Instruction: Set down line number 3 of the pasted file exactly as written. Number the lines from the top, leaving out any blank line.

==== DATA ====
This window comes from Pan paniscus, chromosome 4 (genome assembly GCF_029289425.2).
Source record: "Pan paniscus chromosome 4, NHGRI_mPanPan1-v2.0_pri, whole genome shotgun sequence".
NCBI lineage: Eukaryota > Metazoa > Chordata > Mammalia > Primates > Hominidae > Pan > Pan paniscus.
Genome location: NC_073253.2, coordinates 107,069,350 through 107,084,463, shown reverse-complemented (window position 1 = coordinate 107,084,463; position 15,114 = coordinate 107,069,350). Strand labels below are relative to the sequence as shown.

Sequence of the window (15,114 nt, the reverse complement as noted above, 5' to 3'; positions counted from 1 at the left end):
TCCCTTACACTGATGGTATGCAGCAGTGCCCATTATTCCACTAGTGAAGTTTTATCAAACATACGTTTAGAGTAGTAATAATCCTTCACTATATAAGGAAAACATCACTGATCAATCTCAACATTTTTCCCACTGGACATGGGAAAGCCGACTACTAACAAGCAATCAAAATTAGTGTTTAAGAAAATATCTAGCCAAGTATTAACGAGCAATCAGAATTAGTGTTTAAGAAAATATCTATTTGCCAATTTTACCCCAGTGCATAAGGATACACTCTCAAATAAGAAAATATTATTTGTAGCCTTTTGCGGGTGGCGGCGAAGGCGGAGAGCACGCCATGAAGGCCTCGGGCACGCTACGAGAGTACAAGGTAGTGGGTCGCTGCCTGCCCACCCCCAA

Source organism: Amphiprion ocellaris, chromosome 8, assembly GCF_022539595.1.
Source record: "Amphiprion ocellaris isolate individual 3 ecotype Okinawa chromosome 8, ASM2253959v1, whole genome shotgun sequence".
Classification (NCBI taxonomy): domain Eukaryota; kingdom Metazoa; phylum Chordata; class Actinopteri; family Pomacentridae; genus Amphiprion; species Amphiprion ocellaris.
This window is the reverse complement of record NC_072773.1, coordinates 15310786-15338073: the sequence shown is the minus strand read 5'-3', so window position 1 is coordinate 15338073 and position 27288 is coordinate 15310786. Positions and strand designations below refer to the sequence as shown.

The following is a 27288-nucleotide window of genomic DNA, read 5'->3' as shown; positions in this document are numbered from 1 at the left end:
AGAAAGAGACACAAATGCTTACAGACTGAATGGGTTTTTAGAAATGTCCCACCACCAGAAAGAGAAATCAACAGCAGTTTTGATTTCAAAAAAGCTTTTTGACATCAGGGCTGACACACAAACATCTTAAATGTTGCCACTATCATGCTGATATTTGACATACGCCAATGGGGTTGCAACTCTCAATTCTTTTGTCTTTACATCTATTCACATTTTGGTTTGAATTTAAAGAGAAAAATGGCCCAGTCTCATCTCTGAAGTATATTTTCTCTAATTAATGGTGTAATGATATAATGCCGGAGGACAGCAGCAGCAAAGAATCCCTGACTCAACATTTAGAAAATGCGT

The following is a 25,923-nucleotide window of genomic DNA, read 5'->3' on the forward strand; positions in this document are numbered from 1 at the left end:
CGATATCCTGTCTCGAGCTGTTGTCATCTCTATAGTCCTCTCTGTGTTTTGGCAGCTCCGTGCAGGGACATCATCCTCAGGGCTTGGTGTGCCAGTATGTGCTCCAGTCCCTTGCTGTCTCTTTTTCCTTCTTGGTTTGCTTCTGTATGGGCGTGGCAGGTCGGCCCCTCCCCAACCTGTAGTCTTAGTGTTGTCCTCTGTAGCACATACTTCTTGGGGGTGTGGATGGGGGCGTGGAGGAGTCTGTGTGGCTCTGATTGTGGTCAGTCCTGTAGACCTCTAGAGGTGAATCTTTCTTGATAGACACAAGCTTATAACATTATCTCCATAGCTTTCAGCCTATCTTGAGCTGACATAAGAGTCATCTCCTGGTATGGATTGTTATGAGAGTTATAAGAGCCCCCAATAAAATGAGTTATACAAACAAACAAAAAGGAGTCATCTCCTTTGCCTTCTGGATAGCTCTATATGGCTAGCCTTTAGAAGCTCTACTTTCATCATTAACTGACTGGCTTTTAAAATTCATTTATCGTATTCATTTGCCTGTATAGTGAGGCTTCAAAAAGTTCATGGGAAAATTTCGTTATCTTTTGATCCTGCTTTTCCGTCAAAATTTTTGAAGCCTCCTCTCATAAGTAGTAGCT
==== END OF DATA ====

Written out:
NCBI lineage: Eukaryota > Metazoa > Chordata > Mammalia > Primates > Hominidae > Pan > Pan paniscus.